Perhaps Stallings should consider joining the ranks of Freud, Skinner and Dr. Joyce Brothers. The Commodores played inspired basketball before a packed house Saturday, and surprised the Gators to the tune of a surprisingly easy 86-72 victory. If the team was suffering from any lingering self-confidence problems, there was no traceable evidence.
What kind of psychological tricks did Stallings pull from his hat to trigger such a reversal of fortunes?
"We just tried to address the things that were real, and tried to point out the things that were not," Stallings said Monday.
"In both of our games against Kentucky and Tennessee, rebounding was a problem. Shooting was a huge problem at Tennessee, and a little bit at Kentucky. But our effort generally speaking was pretty good. Our guys were still playing hard-- we just weren't doing all the things that we needed to do."
"We tried to point out to them that in spite of the fact that we lost, we were in both games in the last five minutes of the game-- and that's what you hope for when you go on the road. We had a chance to win, even though we didn't get it done. Even though we didn't maybe play our best game, we were still there at the end of both games.
"We just wanted to point out the positives to them and have them focus on what was real, and not feel like the sky was falling in, and that all of a sudden we had gone from being a pretty good team to a not very good team."
Stallings also emphasized that the boisterous sellout crowd at Memorial Gymnasium gave his team a huge psychological lift.
"Teams are just invariably more confident at home," Stallings said. "With confidence comes aggressiveness. You have that extra step going for you. You're a little quicker at home because you've got all the positive flow going. There's a number of things, but the majority of it is just confidence, familiarity with shooting backgrounds.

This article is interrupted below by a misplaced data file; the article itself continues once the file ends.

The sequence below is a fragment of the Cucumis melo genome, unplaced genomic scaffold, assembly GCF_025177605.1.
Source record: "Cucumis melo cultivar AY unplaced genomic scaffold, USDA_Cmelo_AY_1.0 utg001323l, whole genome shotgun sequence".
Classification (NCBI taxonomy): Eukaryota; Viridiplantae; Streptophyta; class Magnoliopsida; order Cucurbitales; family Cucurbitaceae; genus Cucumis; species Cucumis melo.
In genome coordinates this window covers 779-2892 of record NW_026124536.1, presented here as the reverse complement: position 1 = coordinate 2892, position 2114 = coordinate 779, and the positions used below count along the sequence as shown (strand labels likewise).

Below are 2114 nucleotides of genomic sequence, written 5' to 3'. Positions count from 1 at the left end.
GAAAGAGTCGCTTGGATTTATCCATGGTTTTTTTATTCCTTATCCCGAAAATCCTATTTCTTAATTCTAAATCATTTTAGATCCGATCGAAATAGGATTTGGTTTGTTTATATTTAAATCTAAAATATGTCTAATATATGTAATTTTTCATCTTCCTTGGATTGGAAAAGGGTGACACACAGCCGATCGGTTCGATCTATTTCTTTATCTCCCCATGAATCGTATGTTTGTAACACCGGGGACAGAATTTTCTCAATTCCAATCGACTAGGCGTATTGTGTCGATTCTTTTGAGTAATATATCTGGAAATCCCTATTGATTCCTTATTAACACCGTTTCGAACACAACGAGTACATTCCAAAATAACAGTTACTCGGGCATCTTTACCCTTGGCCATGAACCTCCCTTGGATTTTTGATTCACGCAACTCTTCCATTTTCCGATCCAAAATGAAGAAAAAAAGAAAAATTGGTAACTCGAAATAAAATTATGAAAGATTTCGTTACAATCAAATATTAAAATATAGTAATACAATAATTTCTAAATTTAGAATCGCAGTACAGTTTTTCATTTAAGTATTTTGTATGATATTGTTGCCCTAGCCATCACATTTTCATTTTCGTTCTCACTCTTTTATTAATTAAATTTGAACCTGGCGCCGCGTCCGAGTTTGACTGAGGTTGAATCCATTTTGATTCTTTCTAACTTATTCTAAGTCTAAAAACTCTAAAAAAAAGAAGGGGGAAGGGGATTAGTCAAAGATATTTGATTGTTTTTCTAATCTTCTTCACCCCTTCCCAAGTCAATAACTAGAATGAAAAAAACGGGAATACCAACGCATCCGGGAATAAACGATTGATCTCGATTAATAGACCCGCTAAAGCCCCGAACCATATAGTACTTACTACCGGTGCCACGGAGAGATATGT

"The two road games that we lost... I hate to tell everybody, but most everybody is going to lose at Kentucky, and most people are going to lose at Tennessee. Those are two good teams that we lost to on the road. It's nothing to be embarrassed by.
"We'd like to have played a little better there, but part of the reason we didn't play better is because they have good teams."
Vanderbilt (13-2, 2-2 SEC) has no midweek game this week, but travels Saturday to Fayetteville, Ark. to face Stan Heath's Arkansas Razorbacks in a 2 p.m. CT tipoff. Stallings said the six-day layoff came at a good time for his team; the Commodores took Sunday and Monday off before returning to the practice court Tuesday.
"We've been going at it consistently for every second or third day for quite some time, and we've had a very difficult stretch of games to open the conference season. We're glad to have a little bit of time here.
"We've got a very difficult game coming up, but it's nice to go into an off-week with a win as opposed to a loss."
Senior forward Matt Freije broke out of his slump in a big way in the win over Florida. After a much-discussed session with Stallings last Thursday, Freije looked like the Freije of old in responding with a 23-point outing.
"Matt got into a little slump three, four, five games prior to Saturday," Stallings said. "He had played very well up to that point. And a slump for him... he was going along about 15 per game or so. But he played very well Saturday.
"I just needed to spend some time with him, because when he stops playing well, there's usually something on his mind that needs to be addressed. Sometimes he doesn't realize that things bother him, either mentally or emotionally. We just kind of had to unpack a few things and see where his head was, and get him cleared up."
Despite his subpar outings in the Kentucky and Tennessee games, Stallings made a case that Freije is still clearly in the thick of the race for SEC Player of the Year.
"There aren't a lot of guys who could take a team that was 11-18 and have them turned around like this team has turned around," Stallings said, "and [Matt] has done that. He's had some help from teammates, but he's been the major reason we've turned this thing around.
"It depends on how you're picking for Player of the Year-- is it impact on his team? How many points and rebounds he gets? But nobody has impacted their team any more than Matt has impacted ours."
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